# check for a compact set

How to prove this

$$S = \{(x, y) | Ax + By ≥ c, x ≥ 0, y ≥ 0\}$$ where $$A$$ is an $$m \times n$$ matrix, $$B$$ is a positive semi-definite $$m \times m$$ matrix and $$c \in \Bbb R^m$$. The author explicitly assumed the set $$S$$ is compact in $$\Bbb R^{n+m}$$. A reviewer of the paper pointed out that the only compact set of the above form is the empty set. Prove the reviewer’s assertion

• – Angina Seng Nov 9 '19 at 17:32
• Regardless of the quoted assertion being true (which it might be, for all I know), it seems rather obvious that with your assumptions the set $S$ needs not be bounded. For instance, if $A$ and $B$ have all positive entries, then for all $x,y$ with strictly positive entries there will be some $\lambda>0$ such that, for all $\alpha>\lambda$, $(\alpha x,\alpha y)\in S$. – Gae. S. Nov 9 '19 at 17:36
• can you provide a rigorous mathematical proof? – Kethan Chauhan Nov 9 '19 at 17:45
• Of what?${}{}{}$ – Gae. S. Nov 9 '19 at 17:46
• Since the set is a closed subset of $\mathbb R^{m+n}$, it is compact if and only if it is bounded. So what has to be proved is that there are no non-empty bounded sets of this form. – celtschk Nov 9 '19 at 18:38

Claim (which I thought would be true, and it was eventually proved in this linked question).

If $$B$$ is positive semi-definite then there is $$z\ge0$$ with $$z\neq0$$ such that $$Bz\ge0$$.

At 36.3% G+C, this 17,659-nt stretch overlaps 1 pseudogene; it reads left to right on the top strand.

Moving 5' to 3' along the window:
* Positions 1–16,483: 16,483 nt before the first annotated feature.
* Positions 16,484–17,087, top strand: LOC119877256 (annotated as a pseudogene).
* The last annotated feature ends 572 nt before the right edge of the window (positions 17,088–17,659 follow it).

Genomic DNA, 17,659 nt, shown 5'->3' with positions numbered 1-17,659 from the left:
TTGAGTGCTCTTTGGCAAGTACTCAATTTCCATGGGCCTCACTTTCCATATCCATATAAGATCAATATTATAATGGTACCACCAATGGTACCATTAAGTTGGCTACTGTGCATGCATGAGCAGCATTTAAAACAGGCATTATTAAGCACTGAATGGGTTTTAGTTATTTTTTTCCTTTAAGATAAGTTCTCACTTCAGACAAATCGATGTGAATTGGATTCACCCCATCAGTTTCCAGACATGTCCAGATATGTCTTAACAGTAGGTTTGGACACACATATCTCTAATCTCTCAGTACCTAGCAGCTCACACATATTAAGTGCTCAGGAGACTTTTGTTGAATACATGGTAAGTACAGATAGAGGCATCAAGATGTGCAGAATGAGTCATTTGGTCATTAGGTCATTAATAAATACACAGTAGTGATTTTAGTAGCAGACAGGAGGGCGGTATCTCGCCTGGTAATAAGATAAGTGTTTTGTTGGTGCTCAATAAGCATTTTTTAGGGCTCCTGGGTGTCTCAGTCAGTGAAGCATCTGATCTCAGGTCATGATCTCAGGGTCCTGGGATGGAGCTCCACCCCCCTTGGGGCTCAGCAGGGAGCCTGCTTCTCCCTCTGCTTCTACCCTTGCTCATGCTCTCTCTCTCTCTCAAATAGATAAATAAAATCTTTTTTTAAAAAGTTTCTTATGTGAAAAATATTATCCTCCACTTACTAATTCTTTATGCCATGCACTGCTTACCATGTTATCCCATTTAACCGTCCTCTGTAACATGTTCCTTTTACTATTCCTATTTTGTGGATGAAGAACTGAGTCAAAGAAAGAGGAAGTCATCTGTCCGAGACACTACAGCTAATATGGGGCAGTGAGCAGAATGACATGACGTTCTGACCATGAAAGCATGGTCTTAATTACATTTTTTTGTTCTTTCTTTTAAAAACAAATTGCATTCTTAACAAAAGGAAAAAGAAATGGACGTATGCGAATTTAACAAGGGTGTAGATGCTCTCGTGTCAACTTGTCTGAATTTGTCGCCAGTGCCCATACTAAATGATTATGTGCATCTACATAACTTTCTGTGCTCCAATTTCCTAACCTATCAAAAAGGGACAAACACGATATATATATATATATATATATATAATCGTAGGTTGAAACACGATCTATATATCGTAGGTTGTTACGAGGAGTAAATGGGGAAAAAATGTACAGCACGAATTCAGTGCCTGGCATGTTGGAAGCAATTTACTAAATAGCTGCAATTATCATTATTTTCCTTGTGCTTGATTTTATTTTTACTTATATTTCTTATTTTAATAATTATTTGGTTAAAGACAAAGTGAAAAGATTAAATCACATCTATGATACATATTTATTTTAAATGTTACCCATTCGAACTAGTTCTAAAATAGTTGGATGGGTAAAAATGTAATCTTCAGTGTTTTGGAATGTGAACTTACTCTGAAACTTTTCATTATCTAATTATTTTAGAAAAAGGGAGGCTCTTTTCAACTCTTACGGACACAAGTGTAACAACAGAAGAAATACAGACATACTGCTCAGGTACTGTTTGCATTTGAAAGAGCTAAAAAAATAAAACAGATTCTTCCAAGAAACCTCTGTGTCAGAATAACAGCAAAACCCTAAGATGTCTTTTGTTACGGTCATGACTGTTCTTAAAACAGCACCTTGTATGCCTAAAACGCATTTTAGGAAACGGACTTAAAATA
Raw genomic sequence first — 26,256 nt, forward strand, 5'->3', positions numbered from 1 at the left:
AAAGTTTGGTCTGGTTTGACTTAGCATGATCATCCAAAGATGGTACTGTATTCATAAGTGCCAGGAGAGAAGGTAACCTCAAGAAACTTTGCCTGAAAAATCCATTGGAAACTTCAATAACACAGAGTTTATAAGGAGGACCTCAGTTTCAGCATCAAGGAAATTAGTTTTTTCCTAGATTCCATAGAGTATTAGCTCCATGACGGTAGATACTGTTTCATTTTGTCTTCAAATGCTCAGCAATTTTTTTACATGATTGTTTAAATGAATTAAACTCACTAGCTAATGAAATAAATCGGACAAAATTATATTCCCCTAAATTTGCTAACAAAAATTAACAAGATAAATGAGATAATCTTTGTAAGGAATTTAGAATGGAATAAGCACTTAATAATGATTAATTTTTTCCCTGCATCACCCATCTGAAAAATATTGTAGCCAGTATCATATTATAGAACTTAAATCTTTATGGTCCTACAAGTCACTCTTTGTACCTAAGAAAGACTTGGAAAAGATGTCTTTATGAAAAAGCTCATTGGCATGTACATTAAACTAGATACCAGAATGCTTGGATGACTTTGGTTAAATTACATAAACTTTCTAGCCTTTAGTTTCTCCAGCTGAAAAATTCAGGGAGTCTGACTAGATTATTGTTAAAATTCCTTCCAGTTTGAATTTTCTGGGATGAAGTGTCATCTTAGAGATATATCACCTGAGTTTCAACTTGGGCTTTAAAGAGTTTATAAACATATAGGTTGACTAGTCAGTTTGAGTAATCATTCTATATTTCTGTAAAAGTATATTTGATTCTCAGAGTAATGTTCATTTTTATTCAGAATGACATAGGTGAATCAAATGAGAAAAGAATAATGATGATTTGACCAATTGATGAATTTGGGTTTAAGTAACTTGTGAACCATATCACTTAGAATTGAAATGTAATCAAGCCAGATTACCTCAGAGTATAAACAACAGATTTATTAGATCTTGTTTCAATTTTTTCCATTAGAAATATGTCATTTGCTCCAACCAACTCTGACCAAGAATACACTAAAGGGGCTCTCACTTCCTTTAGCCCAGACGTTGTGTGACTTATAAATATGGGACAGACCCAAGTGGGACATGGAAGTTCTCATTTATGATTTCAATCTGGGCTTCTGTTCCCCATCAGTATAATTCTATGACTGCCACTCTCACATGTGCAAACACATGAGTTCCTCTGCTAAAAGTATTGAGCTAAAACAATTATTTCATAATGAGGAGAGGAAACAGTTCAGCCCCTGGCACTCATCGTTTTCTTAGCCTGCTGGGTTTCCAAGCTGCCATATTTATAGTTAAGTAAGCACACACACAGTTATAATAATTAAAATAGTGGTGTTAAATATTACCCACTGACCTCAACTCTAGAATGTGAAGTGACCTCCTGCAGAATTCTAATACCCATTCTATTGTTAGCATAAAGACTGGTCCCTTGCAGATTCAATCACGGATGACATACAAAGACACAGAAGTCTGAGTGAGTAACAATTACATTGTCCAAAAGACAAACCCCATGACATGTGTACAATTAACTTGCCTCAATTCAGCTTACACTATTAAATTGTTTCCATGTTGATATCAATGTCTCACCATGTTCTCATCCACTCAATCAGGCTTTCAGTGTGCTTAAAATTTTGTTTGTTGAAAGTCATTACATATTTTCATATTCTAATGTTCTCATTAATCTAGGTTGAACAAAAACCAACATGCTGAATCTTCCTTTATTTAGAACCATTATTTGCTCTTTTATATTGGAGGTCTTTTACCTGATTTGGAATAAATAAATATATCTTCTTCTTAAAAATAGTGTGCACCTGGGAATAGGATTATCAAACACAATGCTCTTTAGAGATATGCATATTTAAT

(Here $$z\ge0$$ means that every component of $$z$$ is non-negative. By $$z\neq0$$ we mean that at least one component of $$z$$ is non-zero.)
(Two proofs of this claim were given by user @daw in my linked question. The same user posted an answer to OP question here too.)

Using the above claim we show that if the set $$S=\{(x,y)|Ax+By\ge c,x\ge0,y\ge0\}$$ is non-empty, then it is unbounded.

Take any $$(x,y)\in S$$. Let $$z$$ be as in the claim.
Then $$(x,y+\lambda z)\in S$$ for all $$\lambda>0$$, proving that $$S$$ is unbounded.
(Indeed, clearly $$Ax+B(y+\lambda z)=Ax+By+\lambda Bz\ge c+\lambda0=c$$.)

Assume that the set in question is compact and non-empty. Then the linear programming problem $$\min -e_1^Tx_1 - e_2^Tx_2$$ subject to $$Ax_1 + Bx_2 -x_3 =c$$ with $$x_i\ge0$$ for all $$i$$ has a solution. Here, $$e_1$$ and $$e_2$$ are vectors of all ones of suitable size.

The dual problem of the above problem is: $$\max c^Ty$$ subject to $$A^Ty \le -e_1, \ B^Ty \le -e_2 , \ -y\le 0.$$ This problem has no feasible point: Let $$y\ge0$$ and $$y\ne0$$. Then $$y^TBy\ge 0>-e_2^Ty =- \|y\|_1$$. In addition, $$y=0$$ is not feasible. This is a contradiction to strong duality: the primal problem is solvable but the dual not.

Hence, the set in question cannot be both non-empty and compact.